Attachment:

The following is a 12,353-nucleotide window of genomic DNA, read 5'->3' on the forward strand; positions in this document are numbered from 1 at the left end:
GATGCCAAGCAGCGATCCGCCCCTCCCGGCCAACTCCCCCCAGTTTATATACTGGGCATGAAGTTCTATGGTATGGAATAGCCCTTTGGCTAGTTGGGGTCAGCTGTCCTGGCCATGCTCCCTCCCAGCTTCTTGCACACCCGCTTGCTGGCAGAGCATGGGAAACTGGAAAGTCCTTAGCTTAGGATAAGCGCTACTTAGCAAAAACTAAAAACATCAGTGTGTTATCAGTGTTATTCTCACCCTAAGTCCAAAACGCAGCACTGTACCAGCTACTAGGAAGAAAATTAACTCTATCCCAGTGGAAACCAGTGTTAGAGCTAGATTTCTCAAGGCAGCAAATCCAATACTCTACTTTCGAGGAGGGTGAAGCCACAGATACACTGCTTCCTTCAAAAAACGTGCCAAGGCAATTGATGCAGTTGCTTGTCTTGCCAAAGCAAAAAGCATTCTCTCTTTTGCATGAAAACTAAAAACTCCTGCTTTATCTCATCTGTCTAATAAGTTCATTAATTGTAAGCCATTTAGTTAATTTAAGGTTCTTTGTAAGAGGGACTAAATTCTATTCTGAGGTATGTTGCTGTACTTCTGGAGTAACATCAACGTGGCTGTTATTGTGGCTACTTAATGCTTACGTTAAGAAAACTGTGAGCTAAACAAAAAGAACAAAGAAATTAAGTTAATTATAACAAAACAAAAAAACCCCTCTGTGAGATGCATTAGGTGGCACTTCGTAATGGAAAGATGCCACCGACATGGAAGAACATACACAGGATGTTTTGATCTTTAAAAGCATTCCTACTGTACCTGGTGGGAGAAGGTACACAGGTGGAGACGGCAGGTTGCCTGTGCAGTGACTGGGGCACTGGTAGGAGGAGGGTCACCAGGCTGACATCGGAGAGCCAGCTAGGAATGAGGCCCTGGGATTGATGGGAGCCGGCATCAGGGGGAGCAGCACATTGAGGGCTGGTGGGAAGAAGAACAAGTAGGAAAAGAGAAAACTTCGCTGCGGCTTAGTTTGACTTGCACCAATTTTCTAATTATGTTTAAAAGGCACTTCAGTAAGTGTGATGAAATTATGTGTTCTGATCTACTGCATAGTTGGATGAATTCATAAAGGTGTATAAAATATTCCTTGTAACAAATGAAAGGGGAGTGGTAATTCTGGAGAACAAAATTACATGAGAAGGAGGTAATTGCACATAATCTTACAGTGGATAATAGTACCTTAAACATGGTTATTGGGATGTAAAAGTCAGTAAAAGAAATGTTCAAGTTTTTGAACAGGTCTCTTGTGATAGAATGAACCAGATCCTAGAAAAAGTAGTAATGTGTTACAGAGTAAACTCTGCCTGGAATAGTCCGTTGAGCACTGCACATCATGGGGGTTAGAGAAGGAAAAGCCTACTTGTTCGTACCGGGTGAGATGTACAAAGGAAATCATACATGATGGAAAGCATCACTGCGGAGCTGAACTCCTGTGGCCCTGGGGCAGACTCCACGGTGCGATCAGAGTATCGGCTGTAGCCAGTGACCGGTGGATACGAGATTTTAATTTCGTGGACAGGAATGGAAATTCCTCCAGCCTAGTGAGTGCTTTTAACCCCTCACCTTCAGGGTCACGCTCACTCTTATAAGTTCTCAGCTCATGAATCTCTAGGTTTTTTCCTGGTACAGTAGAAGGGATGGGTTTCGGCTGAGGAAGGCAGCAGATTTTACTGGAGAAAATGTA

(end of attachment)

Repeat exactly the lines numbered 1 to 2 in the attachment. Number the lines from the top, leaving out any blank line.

The following is a 12,353-nucleotide window of genomic DNA, read 5'->3' on the forward strand; positions in this document are numbered from 1 at the left end:
GATGCCAAGCAGCGATCCGCCCCTCCCGGCCAACTCCCCCCAGTTTATATACTGGGCATGAAGTTCTATGGTATGGAATAGCCCTTTGGCTAGTTGGGGTCAGCTGTCCTGGCCATGCTCCCTCCCAGCTTCTTGCACACCCGCTTGCTGGCAGAGCATGGGAAACTGGAAAGTCCTTAGCTTAGGATAAGCGCTACTTAGCAAAAACTAAAAACATCAGTGTGTTATCAGTGTTATTCTCACCCTAAGTCCAAAACGCAGCACTGTACCAGCTACTAGGAAGAAAATTAACTCTATCCCAGTGGAAACCAGTGTTAGAGCTAGATTTCTCAAGGCAGCAAATCCAATACTCTACTTTCGAGGAGGGTGAAGCCACAGATACACTGCTTCCTTCAAAAAACGTGCCAAGGCAATTGATGCAGTTGCTTGTCTTGCCAAAGCAAAAAGCATTCTCTCTTTTGCATGAAAACTAAAAACTCCTGCTTTATCTCATCTGTCTAATAAGTTCATTAATTGTAAGCCATTTAGTTAATTTAAGGTTCTTTGTAAGAGGGACTAAATTCTATTCTGAGGTATGTTGCTGTACTTCTGGAGTAACATCAACGTGGCTGTTATTGTGGCTACTTAATGCTTACGTTAAGAAAACTGTGAGCTAAACAAAAAGAACAAAGAAATTAAGTTAATTATAACAAAACAAAAAAACCCCTCTGTGAGATGCATTAGGTGGCACTTCGTAATGGAAAGATGCCACCGACATGGAAGAACATACACAGGATGTTTTGATCTTTAAAAGCATTCCTACTGTACCTGGTGGGAGAAGGTACACAGGTGGAGACGGCAGGTTGCCTGTGCAGTGACTGGGGCACTGGTAGGAGGAGGGTCACCAGGCTGACATCGGAGAGCCAGCTAGGAATGAGGCCCTGGGATTGATGGGAGCCGGCATCAGGGGGAGCAGCACATTGAGGGCTGGTGGGAAGAAGAACAAGTAGGAAAAGAGAAAACTTCGCTGCGGCTTAGTTTGACTTGCACCAATTTTCTAATTATGTTTAAAAGGCACTTCAGTAAGTGTGATGAAATTATGTGTTCTGATCTACTGCATAGTTGGATGAATTCATAAAGGTGTATAAAATATTCCTTGTAACAAATGAAAGGGGAGTGGTAATTCTGGAGAACAAAATTACATGAGAAGGAGGTAATTGCACATAATCTTACAGTGGATAATAGTACCTTAAACATGGTTATTGGGATGTAAAAGTCAGTAAAAGAAATGTTCAAGTTTTTGAACAGGTCTCTTGTGATAGAATGAACCAGATCCTAGAAAAAGTAGTAATGTGTTACAGAGTAAACTCTGCCTGGAATAGTCCGTTGAGCACTGCACATCATGGGGGTTAGAGAAGGAAAAGCCTACTTGTTCGTACCGGGTGAGATGTACAAAGGAAATCATACATGATGGAAAGCATCACTGCGGAGCTGAACTCCTGTGGCCCTGGGGCAGACTCCACGGTGCGATCAGAGTATCGGCTGTAGCCAGTGACCGGTGGATACGAGATTTTAATTTCGTGGACAGGAATGGAAATTCCTCCAGCCTAGTGAGTGCTTTTAACCCCTCACCTTCAGGGTCACGCTCACTCTTATAAGTTCTCAGCTCATGAATCTCTAGGTTTTTTCCTGGTACAGTAGAAGGGATGGGTTTCGGCTGAGGAAGGCAGCAGATTTTACTGGAGAAAATGTA